Öztürk, M., Topaloğlu, B., Hilton, A., Jongerden, J., 2017. Rural‒Urban Mobilities in

Turkey: Socio-spatial Perspectives on Migration and Return Movements, Journal of Balkan and Near Eastern Studies 20(5), 513 – 530

Renting, H., Rossing, W.A.H., Groot, J.C.J., van der Ploeg, J.D., Laurent, C., Perraud, D., Stobbelaar, D.J., van Ittersum, M.K., 2009. Exploring multifunctional agriculture: a review of conceptual approaches and prospects for an integrative transitional framework. Journal of Environmental Management 90, 112–123

Soto, D., 2014. Community, institutions and environment in conflicts over commons in Galicia, northwest Spain (18th–20th centuries). International Journal on Strikes  and Social Conflicts 5, 58–76

Swagemakers, P., Domínguez García, M.D., Milone, P., Ventura, F., Wiskerke, J.S.C., in press. Exploring cooperative place-based approaches to restorative agriculture. Journal of Rural Studies. Online first, doi.org/10.1016/j.jrurstud.2018.12.003

Swagemakers, P., Dominguez Garcia, M.D., Wiskerke, J.S.C., 2018.  Socially-innovative development and value creation: how a composting project in Galicia (Spain) ‘hit the rocks’. Sustainability 10(6), 2040

Swagemakers, P., Dominguez Garcia, M.D., Onofa Torres, A., Oostindie, H., Groot, J.C.J., 2017. A values-based approach to exploring synergies between livestock farming and landscape conservation in Galicia (Spain). Sustainability 9(11), 1987

Wiskerke, J.S.C., Verhoeven, S., 2018. Flourishing foodscapes: designing city-region food systems. Valiz, Amsterdam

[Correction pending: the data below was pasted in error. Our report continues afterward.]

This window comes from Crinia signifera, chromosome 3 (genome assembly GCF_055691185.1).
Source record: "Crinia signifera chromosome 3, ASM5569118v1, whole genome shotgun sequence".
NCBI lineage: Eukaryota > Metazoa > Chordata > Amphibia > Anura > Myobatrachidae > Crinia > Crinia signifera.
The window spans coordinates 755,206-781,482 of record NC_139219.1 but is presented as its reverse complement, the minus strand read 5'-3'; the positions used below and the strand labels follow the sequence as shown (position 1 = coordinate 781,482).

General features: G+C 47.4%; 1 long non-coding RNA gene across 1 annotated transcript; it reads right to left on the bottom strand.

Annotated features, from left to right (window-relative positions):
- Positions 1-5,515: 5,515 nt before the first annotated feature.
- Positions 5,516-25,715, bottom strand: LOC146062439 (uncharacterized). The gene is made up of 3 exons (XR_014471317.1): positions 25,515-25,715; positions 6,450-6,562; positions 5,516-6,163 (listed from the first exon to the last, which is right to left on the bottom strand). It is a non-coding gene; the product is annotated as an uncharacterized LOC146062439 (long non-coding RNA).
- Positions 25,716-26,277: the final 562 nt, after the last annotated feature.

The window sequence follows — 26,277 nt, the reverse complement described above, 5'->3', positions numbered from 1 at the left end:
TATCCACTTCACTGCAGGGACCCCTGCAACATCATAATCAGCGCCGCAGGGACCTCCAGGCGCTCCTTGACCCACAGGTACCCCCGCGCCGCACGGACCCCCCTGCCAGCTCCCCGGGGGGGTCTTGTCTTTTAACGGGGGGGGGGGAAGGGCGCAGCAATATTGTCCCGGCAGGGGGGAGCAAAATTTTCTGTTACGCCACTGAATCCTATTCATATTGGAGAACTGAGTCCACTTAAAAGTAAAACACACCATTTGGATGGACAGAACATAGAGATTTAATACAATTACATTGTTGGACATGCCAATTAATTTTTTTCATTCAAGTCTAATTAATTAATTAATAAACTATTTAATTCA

Wiskerke, J.S.C., 2009. On places lost and places regained: reflections on the alternative food geography and sustainable regional development. International Planning Studies 14(4), 369-387

 

 

 

Discussing about Diverse Economies with prof. Katherine Gibson

On June 27th 2017, the Rural Sociology Group (in collaboration with SUSPLACE and in conjuction with the CSPS Conference ‘The Value of Life’) organised a masterclass on Performative Practices for Diverse Economies with prof. Katherine Gibson (Western Sydney University).

The masterclass was well attended, with more than 25 PhDs, researchers and professors joining, from a diversity of geographical and disciplinary backgrounds.

Prof. Gibson opened the meeting with a short presentation of her work on Diverse Economies. Next, we engaged in dynamic ‘fishbowl’ conversations in which 3 participants at a time discussed about a topic or question of joint interest, with prof.  Gibson stepping in and helping to advance the thinking.

We thus actively ‘performed thinking’ on diverse economies!

00:1927:06 Family Economies & Gender (with Maria Borras Escayola, Shivani Kaul and Zulfa Utami Adiputri)
27:1042:42 Participation, Activation & Motivation (with Veerle Boekenstijn, Esther Veen and Inez Dekker)
43:0058:28 Food Economies, prosumers and community gardens (with Sungwoong Jung, Lucie Sovova and Alberto Serra)

Thanks to MSc student Veerle Boekestijn, both prof. Gibson’s keynote and all the fishbowl conversation have been captured on video. We are happy to share them here, with all those that weren’t able to attend the masterclass in person.

 

What if the Trucks Stop Coming? – PhD thesis by Cheron Constance

On Wednesday 21 June 2017 at 13.30 hrs Cheron Constance will defend her PhD thesis entitled ‘What if the trucks stop coming? Exploring the framing of local food by cooperative food retailers in New Mexico’ in the Auditorium of Wageningen University. The ceremony will be live streamed by WURTV but can be viewed later as well.